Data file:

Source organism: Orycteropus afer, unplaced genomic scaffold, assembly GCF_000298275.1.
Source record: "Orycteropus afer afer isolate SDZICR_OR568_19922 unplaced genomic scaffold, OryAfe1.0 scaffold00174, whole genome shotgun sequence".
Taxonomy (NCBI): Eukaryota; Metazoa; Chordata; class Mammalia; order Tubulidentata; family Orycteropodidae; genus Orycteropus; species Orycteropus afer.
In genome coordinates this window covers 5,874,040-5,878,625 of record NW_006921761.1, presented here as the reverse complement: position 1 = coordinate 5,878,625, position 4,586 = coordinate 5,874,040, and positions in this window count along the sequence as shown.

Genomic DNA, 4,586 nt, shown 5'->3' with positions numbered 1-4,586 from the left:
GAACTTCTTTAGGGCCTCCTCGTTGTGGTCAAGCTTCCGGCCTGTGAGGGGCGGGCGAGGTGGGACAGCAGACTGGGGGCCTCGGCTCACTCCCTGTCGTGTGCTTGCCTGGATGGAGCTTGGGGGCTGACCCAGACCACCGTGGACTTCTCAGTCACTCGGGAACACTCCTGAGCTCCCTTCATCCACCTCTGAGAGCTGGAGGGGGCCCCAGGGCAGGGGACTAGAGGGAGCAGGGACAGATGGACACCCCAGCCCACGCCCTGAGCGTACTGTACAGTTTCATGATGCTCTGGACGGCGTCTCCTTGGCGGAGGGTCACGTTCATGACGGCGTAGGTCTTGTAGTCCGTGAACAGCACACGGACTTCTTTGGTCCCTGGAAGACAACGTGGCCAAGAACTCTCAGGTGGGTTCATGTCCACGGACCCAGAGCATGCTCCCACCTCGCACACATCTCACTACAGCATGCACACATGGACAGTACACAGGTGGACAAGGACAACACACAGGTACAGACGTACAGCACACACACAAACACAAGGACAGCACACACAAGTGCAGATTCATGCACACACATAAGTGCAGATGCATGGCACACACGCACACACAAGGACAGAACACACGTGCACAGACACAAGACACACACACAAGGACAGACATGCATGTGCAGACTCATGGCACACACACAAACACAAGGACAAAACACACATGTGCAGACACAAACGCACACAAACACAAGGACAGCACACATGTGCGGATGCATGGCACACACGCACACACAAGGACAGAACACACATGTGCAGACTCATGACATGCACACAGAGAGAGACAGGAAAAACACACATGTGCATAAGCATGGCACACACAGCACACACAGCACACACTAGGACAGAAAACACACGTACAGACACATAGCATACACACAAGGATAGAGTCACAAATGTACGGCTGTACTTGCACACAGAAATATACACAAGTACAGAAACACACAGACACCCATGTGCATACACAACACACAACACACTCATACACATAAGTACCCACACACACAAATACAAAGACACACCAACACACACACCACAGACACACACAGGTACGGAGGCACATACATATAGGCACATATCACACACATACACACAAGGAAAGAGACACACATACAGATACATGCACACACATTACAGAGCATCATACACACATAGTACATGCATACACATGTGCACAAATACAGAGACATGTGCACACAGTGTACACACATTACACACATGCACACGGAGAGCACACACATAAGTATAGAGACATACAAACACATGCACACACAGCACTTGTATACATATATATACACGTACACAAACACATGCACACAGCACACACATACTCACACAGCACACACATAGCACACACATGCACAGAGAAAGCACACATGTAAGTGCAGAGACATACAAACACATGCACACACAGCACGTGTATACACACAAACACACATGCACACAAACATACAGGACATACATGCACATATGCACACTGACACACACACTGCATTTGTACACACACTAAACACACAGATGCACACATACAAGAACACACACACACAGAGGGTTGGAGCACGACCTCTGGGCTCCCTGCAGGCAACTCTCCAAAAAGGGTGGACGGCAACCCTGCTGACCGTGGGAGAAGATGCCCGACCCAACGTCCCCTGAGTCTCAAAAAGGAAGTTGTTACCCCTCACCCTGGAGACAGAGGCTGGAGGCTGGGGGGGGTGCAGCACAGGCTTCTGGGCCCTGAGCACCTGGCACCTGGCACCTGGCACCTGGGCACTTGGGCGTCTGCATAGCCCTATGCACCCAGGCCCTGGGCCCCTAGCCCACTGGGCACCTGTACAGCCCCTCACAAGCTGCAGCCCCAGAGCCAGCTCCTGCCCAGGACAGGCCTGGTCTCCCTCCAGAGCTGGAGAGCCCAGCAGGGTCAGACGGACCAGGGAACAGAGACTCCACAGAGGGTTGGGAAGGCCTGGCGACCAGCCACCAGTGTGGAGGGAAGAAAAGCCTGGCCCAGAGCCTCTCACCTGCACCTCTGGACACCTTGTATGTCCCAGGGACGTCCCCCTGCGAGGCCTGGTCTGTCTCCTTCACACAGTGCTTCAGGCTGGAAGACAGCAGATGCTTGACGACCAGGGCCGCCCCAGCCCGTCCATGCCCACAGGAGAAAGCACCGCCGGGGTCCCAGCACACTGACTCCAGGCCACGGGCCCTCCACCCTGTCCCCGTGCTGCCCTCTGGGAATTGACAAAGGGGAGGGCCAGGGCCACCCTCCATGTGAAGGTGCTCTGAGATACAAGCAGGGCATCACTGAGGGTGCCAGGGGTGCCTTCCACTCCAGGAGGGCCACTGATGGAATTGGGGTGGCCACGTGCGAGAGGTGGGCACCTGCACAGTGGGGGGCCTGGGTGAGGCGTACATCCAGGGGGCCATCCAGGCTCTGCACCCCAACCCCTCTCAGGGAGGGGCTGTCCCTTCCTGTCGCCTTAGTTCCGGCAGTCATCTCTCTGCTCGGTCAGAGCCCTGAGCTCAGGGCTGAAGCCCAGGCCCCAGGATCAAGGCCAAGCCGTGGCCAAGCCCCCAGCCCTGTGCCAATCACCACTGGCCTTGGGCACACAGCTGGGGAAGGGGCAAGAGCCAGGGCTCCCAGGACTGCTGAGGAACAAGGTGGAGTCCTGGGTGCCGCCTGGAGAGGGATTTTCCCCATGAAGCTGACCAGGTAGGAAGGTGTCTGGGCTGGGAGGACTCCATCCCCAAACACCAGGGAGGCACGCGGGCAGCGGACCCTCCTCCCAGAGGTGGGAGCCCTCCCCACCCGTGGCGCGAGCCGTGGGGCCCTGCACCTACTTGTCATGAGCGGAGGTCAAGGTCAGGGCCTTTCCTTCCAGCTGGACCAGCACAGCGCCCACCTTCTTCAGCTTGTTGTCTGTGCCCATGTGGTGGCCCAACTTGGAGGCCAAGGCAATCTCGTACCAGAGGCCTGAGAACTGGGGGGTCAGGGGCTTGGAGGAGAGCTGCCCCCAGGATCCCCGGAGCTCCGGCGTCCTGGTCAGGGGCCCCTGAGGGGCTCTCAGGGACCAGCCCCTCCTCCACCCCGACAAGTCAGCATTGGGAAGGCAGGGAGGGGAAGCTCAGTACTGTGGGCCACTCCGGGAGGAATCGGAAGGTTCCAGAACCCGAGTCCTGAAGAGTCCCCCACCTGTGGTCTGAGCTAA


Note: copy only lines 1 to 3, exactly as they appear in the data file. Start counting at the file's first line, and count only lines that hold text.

Source organism: Orycteropus afer, unplaced genomic scaffold, assembly GCF_000298275.1.
Source record: "Orycteropus afer afer isolate SDZICR_OR568_19922 unplaced genomic scaffold, OryAfe1.0 scaffold00174, whole genome shotgun sequence".
Taxonomy (NCBI): Eukaryota; Metazoa; Chordata; class Mammalia; order Tubulidentata; family Orycteropodidae; genus Orycteropus; species Orycteropus afer.